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From the Homeric Epic to Modern Political Theory

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Olympian Gods, Heroes and Human Genesis of Power in Hobbes’s Translations of the Iliad and the Odyssey

image of Polis: The Journal for Ancient Greek Political Thought

Starting from the idea that the Hobbesian English version of the Homeric poems was a translation work but especially a tool for spreading political theories and teaching moral virtue in a period when the philosopher was under censorship (Nelson, 2008 and 2012), the article focuses on a remarkable situation where original texts and Hobbesian purposes deeply diverge. In translating the Iliad and the Odyssey, Hobbes had to handle a lexicon imbued with expressions that linked men in power to the Olympian gods. Unfortunately, the existence of these ties was completely at odds with what he had previously explained in his political works; hence he had to work on it extensively. By starting from a lexical analysis and moving to the dimension of History of Political Ideas, the article will show how Hobbes bypasses this problem, in order to reach his political and educational target.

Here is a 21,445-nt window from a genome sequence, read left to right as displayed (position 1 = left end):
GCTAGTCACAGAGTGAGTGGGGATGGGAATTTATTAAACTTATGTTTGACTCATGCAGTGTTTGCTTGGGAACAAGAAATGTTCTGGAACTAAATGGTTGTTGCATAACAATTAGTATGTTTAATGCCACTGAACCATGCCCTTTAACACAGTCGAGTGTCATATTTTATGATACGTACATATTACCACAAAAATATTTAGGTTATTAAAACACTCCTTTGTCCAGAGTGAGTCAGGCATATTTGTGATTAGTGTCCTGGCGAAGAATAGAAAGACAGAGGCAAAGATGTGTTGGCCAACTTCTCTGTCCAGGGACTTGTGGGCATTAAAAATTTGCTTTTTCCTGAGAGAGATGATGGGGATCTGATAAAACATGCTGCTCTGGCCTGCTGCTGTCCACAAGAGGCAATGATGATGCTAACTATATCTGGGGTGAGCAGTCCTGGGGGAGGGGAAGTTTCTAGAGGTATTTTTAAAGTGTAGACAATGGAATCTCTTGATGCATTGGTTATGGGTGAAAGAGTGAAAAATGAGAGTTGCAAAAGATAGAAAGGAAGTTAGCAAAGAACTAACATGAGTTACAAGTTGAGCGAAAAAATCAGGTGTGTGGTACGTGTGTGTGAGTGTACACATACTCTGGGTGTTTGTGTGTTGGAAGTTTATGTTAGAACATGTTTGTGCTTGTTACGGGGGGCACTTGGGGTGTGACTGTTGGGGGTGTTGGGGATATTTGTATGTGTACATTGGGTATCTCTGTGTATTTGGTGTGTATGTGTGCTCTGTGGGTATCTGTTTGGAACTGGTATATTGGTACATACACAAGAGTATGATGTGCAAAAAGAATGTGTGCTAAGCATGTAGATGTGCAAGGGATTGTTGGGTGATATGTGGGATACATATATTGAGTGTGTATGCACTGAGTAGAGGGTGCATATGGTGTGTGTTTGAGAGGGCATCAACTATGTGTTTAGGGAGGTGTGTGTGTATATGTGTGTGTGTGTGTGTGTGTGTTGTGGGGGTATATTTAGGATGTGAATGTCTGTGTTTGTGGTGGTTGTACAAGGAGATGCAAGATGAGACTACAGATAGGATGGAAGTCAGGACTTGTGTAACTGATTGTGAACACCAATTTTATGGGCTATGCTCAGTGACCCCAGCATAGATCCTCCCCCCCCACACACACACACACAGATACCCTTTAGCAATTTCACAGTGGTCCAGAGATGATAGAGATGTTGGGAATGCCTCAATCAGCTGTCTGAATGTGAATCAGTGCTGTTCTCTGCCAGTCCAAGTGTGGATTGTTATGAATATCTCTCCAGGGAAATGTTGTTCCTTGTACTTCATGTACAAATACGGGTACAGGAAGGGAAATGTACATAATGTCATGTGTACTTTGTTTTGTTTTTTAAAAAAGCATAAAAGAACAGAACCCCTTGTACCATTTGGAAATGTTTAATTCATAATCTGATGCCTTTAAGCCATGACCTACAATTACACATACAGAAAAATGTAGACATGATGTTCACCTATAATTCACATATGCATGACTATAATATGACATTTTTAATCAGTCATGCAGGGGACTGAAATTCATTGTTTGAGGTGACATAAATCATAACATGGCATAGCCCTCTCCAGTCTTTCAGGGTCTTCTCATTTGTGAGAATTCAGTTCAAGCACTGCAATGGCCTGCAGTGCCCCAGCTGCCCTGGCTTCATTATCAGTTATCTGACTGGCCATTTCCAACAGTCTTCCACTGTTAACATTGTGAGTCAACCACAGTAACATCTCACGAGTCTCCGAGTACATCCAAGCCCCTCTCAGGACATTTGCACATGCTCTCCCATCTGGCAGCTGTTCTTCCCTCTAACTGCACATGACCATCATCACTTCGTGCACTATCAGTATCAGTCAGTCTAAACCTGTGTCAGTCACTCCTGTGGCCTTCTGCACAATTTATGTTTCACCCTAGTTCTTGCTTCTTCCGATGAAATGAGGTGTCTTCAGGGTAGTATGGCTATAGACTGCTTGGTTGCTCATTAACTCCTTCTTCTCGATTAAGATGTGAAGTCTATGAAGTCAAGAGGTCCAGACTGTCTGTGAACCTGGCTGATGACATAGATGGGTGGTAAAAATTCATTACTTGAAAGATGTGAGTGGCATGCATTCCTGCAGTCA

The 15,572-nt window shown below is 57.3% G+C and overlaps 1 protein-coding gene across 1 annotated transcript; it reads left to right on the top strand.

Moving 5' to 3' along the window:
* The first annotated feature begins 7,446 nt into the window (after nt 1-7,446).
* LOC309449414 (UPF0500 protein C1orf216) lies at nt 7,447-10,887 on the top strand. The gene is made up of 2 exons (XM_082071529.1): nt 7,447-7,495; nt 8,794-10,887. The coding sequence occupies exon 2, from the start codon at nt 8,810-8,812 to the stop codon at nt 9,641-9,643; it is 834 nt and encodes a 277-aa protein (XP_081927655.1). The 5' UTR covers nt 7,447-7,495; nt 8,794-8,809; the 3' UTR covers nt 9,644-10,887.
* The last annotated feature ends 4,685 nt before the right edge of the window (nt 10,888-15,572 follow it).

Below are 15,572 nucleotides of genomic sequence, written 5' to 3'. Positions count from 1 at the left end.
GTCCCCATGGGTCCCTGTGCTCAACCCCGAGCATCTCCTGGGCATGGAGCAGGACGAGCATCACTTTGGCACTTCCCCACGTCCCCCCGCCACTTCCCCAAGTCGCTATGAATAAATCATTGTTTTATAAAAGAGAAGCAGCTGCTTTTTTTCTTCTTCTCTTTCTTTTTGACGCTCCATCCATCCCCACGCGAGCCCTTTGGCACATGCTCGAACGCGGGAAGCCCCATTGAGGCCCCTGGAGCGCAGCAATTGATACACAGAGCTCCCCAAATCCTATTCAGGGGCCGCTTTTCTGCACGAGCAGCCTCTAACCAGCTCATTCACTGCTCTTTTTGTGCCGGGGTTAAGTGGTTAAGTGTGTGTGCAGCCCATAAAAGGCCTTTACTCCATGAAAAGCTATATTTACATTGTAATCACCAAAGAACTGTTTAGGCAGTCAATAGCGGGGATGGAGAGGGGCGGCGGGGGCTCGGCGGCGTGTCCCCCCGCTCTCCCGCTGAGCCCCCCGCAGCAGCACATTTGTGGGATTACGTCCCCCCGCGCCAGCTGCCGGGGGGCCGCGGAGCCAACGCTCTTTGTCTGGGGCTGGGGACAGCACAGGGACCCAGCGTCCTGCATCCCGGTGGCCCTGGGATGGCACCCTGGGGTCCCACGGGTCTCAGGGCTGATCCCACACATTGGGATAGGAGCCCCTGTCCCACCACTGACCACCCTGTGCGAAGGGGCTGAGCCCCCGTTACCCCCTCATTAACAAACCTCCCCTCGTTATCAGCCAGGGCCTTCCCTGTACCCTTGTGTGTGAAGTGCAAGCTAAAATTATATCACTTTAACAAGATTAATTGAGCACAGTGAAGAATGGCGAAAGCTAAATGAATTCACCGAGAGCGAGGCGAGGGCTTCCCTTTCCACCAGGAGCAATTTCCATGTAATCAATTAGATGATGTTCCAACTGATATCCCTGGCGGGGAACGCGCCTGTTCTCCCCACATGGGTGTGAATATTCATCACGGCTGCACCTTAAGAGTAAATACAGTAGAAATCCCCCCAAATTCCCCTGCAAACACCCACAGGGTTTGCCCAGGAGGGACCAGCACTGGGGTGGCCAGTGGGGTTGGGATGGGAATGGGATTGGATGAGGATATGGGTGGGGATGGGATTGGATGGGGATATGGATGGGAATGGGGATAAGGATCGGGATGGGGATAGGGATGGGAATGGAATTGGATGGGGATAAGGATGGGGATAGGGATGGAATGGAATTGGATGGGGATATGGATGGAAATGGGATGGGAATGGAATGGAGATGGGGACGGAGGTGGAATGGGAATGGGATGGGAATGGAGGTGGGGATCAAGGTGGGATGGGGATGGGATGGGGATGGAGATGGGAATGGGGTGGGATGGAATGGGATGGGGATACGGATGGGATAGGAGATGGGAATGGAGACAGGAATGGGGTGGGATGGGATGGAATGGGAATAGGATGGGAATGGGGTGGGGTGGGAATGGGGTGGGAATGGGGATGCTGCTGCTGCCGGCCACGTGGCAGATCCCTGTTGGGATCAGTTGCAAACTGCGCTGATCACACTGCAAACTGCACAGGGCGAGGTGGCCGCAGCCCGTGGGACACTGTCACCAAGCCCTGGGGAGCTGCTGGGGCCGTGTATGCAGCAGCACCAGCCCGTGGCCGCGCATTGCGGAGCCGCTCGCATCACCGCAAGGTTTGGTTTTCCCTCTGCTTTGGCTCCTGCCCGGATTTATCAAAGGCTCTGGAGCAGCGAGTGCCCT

Affiliations: 1: Department of Political Science, University of Genova GenoaItaly


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